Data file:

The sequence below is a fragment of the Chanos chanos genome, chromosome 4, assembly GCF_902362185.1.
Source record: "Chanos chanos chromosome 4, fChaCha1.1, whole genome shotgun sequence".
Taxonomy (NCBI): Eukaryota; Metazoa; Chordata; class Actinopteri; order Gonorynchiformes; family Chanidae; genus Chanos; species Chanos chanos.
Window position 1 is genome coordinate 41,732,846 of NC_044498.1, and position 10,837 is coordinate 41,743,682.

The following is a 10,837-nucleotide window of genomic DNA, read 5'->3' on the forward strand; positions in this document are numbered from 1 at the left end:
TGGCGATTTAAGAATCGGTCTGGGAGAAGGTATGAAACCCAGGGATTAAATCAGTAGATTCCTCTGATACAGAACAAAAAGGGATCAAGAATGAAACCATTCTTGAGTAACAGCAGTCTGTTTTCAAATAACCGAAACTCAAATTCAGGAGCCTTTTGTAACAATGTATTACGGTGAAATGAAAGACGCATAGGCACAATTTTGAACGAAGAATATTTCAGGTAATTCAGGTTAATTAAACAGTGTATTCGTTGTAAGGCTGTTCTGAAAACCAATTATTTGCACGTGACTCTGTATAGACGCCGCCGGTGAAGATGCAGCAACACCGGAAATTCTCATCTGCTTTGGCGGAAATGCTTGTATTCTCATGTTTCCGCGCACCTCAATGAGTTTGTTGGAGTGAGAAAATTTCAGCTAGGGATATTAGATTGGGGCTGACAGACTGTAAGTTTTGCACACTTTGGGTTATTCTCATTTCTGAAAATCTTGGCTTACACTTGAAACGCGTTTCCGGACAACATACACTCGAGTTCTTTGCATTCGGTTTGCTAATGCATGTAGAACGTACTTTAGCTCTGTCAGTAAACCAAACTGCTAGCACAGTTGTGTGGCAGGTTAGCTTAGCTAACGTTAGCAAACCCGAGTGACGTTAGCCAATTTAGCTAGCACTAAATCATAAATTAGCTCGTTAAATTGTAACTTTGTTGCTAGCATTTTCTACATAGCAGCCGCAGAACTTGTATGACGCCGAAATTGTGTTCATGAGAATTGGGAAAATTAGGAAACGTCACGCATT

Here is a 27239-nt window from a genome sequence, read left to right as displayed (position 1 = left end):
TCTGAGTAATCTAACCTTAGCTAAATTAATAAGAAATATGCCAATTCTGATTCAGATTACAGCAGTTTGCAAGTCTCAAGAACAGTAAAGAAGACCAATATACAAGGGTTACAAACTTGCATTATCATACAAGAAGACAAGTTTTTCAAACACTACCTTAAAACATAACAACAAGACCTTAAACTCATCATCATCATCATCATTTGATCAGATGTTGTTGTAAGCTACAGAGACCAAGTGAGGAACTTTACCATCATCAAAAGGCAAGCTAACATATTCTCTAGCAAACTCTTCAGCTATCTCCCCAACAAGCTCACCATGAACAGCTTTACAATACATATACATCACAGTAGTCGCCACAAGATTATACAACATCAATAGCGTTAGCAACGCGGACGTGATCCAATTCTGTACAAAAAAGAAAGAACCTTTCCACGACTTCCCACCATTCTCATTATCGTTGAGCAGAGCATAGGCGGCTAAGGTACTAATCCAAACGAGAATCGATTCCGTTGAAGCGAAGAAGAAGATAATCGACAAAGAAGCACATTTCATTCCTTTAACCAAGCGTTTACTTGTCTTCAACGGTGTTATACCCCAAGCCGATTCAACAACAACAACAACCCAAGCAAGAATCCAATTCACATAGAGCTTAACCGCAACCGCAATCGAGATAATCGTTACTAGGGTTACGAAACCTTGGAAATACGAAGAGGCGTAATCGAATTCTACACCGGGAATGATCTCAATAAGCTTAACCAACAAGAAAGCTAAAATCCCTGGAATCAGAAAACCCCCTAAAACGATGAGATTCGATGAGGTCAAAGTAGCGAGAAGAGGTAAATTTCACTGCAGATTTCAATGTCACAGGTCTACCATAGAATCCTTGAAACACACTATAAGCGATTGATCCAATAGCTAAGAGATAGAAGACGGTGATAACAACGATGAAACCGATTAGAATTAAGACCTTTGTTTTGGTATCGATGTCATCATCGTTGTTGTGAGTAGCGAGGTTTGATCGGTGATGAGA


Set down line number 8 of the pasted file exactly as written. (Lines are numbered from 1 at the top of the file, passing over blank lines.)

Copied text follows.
TCTGAGTAATCTAACCTTAGCTAAATTAATAAGAAATATGCCAATTCTGATTCAGATTACAGCAGTTTGCAAGTCTCAAGAACAGTAAAGAAGACCAATATACAAGGGTTACAAACTTGCATTATCATACAAGAAGACAAGTTTTTCAAACACTACCTTAAAACATAACAACAAGACCTTAAACTCATCATCATCATCATCATTTGATCAGATGTTGTTGTAAGCTACAGAGACCAAGTGAGGAACTTTACCATCATCAAAAGGCAAGCTAACATATTCTCTAGCAAACTCTTCAGCTATCTCCCCAACAAGCTCACCATGAACAGCTTTACAATACATATACATCACAGTAGTCGCCACAAGATTATACAACATCAATAGCGTTAGCAACGCGGACGTGATCCAATTCTGTACAAAAAAGAAAGAACCTTTCCACGACTTCCCACCATTCTCATTATCGTTGAGCAGAGCATAGGCGGCTAAGGTACTAATCCAAACGAGAATCGATTCCGTTGAAGCGAAGAAGAAGATAATCGACAAAGAAGCACATTTCATTCCTTTAACCAAGCGTTTACTTGTCTTCAACGGTGTTATACCCCAAGCCGATTCAACAACAACAACAACCCAAGCAAGAATCCAATTCACATAGAGCTTAACCGCAACCGCAATCGAGATAATCGTTACTAGGGTTACGAAACCTTGGAAATACGAAGAGGCGTAATCGAATTCTACACCGGGAATGATCTCAATAAGCTTAACCAACAAGAAAGCTAAAATCCCTGGAATCAGAAAACCCCCTAAAACGATGAGATTCGATGAGGTCAAAGTAGCGAGAAGAGGTAAATTTCACTGCAGATTTCAATGTCACAGGTCTACCATAGAATCCTTGAAACACACTATAAGCGATTGATCCAATAGCTAAGAGATAGAAGACGGTGATAACAACGATGAAACCGATTAGAATTAAGACCTTTGTTTTGGTATCGATGTCATCATCGTTGTTGTGAGTAGCGAGGTTTGATCGGTGATGAGA